Friday, 8th November 2019
Review by Kira Levine
On the evening of Friday the eighth, Leprous and their special guests played a sold-out show to over 800 people at University of London’s student union.
Alternative rock trio Port Noir from Sweden were up first. Their songs in general contain influences from genres such as hip-hop and R&B. After performing ‘Old Fashioned’, main vocalist Love Andersson thanked Leprous and The Ocean for having them on tour. Their last song ’13’ is quite similar to Beastie Boys’ late 90s hit ‘Intergalactic’, beginning with similar robotic sounds that are repeated throughout.
Port Noir’s setlist was made purely from songs on their album ‘The New Routine’, released earlier this year, with all selected songs containing elements of electronica and synth-pop. It would have been interesting to hear other tracks from their discography performed live and perhaps would have created a much more varied listening experience.
Port Noir setlist:
1. Young Bloods
5. Old Fashioned
Berlin, Germany’s The Ocean followed as direct supporting band. The combination of singing and unclean vocals that frontman Loïc Rossetti delivered created a sense of conflicting emotions. This was demonstrated by the audience’s reactions: head banging their way through heavier sections and swaying rhythmically during calmer moments.
The mixed vocal styles worked particularly well in the performance of ‘Permian: The Great Dying’, the song inspired by a mass extinction event. The track hosts screamed vocals with lyrics such as “Let’s not seek shelter / I wanna freeze and smell your neck / Soon every one of us will be dead / In the great scheme of things / It makes no difference”, conveying a sense of the narrator coming to terms with the end of times.
Throughout the first half of set, Loïc could be seen interacting with a few front rowers by shaking their hands as he sung, even crowd-surfing a couple of times in the middle of ‘Bathyalpelagic I: Impasses’. At times, the stage appeared very smokey, with the lights often transforming the band members into green, blue, orange and red silhouettes.
“Make some fucking noise, London!” – The first time the audience is addressed (by the main vocalist) as a whole during this set. Needless to say, the level of cheering is through the roof. Repeated chants of “The Ocean! The Ocean!” could be heard before their penultimate track, ‘Devonian: Nascent’. Blinking lights projected during screamed vocals were particularly effective in this song, adding some visual distortion to an already frenetic performance.
“Thank you for coming early, we are very glad to be back!” the front-man enthuses, before final track ‘Firmament’ is played. The Ocean are definitely crowd-pleasers, having received enthusiastic applause after thanking everybody one final time, with groups of people seen making a beeline for The Ocean’s merchandise stand as soon as the interval started.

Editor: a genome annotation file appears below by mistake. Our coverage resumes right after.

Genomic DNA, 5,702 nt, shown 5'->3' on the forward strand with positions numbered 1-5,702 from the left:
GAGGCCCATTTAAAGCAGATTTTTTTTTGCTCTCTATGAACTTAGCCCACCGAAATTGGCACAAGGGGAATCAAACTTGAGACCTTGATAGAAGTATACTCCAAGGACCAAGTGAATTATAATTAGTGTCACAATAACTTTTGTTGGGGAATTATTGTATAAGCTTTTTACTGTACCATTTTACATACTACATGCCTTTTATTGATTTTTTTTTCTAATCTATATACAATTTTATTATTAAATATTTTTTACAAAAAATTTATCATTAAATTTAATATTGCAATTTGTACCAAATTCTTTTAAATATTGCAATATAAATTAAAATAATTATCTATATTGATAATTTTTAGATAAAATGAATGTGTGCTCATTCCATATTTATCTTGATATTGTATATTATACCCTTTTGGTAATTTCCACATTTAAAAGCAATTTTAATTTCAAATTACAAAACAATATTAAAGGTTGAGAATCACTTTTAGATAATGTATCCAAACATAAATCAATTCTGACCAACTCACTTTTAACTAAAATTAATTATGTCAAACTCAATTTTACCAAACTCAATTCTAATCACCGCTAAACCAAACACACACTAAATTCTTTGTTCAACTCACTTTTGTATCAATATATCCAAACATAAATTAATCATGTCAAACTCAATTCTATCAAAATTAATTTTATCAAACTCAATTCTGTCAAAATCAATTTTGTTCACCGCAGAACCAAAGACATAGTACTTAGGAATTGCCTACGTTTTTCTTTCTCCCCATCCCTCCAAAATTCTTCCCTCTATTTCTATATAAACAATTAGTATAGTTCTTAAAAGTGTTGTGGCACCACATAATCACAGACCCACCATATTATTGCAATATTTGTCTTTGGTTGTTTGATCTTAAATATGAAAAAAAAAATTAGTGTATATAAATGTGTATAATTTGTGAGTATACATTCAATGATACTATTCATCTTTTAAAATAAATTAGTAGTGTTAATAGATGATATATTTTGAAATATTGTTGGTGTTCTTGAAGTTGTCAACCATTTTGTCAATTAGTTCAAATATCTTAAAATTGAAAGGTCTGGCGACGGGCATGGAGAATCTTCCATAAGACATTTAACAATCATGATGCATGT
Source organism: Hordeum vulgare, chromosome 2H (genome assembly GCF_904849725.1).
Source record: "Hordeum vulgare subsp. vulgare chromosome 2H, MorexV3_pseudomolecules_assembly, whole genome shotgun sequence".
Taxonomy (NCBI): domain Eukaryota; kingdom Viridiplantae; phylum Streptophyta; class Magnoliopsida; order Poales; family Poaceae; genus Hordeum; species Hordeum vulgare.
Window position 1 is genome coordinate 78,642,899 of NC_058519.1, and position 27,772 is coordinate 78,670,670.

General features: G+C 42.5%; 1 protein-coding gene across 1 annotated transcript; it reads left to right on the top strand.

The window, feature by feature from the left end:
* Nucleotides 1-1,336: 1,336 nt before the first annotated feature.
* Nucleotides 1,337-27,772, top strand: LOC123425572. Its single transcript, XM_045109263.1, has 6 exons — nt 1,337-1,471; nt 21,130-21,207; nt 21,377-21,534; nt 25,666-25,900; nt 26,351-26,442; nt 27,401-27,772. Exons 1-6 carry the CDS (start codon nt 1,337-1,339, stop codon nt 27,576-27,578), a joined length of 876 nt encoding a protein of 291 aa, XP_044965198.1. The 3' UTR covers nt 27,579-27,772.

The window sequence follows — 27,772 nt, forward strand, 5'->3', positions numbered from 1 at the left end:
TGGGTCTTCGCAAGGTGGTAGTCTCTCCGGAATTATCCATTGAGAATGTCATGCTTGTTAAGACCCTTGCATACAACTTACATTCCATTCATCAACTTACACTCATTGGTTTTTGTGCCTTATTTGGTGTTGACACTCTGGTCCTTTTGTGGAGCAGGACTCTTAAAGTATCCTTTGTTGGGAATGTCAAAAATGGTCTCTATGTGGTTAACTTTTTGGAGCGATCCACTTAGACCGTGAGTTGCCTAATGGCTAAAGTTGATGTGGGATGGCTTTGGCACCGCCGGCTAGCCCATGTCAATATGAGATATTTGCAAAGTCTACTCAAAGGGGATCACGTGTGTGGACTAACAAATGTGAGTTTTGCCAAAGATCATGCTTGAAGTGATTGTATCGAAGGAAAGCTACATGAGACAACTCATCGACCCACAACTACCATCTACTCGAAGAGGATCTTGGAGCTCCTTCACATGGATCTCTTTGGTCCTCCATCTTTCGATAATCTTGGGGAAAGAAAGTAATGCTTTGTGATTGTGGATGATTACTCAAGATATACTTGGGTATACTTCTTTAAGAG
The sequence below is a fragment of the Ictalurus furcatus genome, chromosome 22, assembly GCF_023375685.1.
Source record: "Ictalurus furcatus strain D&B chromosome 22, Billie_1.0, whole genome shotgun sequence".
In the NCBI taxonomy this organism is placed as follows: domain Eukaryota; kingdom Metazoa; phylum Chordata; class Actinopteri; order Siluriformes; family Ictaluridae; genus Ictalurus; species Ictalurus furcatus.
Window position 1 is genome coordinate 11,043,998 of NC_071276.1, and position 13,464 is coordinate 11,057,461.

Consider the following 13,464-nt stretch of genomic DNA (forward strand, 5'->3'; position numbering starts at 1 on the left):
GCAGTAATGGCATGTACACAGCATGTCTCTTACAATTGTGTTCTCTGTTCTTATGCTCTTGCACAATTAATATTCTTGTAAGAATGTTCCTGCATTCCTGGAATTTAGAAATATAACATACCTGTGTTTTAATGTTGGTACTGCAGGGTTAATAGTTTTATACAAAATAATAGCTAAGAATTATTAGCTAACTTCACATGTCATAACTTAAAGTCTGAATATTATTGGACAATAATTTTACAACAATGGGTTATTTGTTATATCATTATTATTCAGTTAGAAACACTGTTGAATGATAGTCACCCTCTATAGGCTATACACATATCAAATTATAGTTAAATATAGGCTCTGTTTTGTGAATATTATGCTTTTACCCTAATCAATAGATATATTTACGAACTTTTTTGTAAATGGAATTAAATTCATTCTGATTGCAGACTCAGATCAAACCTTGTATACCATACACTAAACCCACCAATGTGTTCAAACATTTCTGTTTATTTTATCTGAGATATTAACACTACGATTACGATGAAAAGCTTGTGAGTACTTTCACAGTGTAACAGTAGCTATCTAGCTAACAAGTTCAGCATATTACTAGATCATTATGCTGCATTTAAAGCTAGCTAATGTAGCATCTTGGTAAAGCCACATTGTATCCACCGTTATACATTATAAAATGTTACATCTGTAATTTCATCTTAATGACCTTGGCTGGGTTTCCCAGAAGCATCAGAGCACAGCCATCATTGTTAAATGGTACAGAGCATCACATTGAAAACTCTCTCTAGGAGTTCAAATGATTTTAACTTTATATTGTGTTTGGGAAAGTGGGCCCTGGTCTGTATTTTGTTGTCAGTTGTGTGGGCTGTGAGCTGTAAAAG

The Ocean setlist:
1. Permian: The Great Dying
2. Mesopelagic: Into the Uncanny
3. Silurian: Age of Sea Scorpions
4. Bathyalpelagic I: Impasses
5. Bathyalpelagic II: The Wish in Dreams
6. Devonian: Nascent
Then it was time for Norwegian progressive metallers Leprous to perform their headlining set. The applause was immense as Einar Solberg and co. walked out onto the stage, all dressed in black shirts.
Only songs from Leprous’ last four studio album releases were performed on the evening, which had been the case for most previous legs of the Pitfalls tour. Half of their setlist on the night had been made up of songs from their new album, released only a fortnight before this show. Despite this, a vast majority of attendees sang (some miming) confidently along to everything that had been performed.
During the performance of ‘Foe’ the simultaneous blue and red lights flooding the stage were reminiscent of emergency vehicle lighting, coupled with the chorus lyrics “Urgent and unaccidental / Broken foe in my sight”.
Einar thanked the crowd and explained that he had started a new project that involves him talking in between songs. Sometimes people would find him funny but in some countries they did not understand him, to which this audience laughed.
It was also mentioned that the musicians had to learn different instruments for songs on the latest album, before they commenced to play ‘At The Bottom’. The emotion in this song is for the most part conveyed by the dynamic vocals, with a cello solo from live musician Raphael Weinroth-Browne providing desolate atmosphere.
After ‘Distant Bells’, fans were once again thanked, still cheering long after Leprous left the stage. They returned a few moments later much to the joy of everyone in the venue, starting their encore with ‘Mirage’ from their fifth studio album.
For the final song, ‘The Sky Is Red’, the stage aptly glowed red while we received a fantastic guitar solo from Tor Oddmund Suhrke mid-way. The instrumental outro saw the red and blue hues flash while the band moved energetically to the last moments of the song, Baard Kolstad’s thunderous drumming creating a dramatic steady beat. Enthusiastic applause ensued as Leprous finished their fourteen-song set, clapping back to their adoring crowd who continued to applaud well after they had left the stage.
2. I Lose Hope
4. From the Flame
5. Observe the Train
7. At the Bottom
8. The Cloak
9. The Price
10. Third Law
12. Distant Bells
14. The Sky Is Red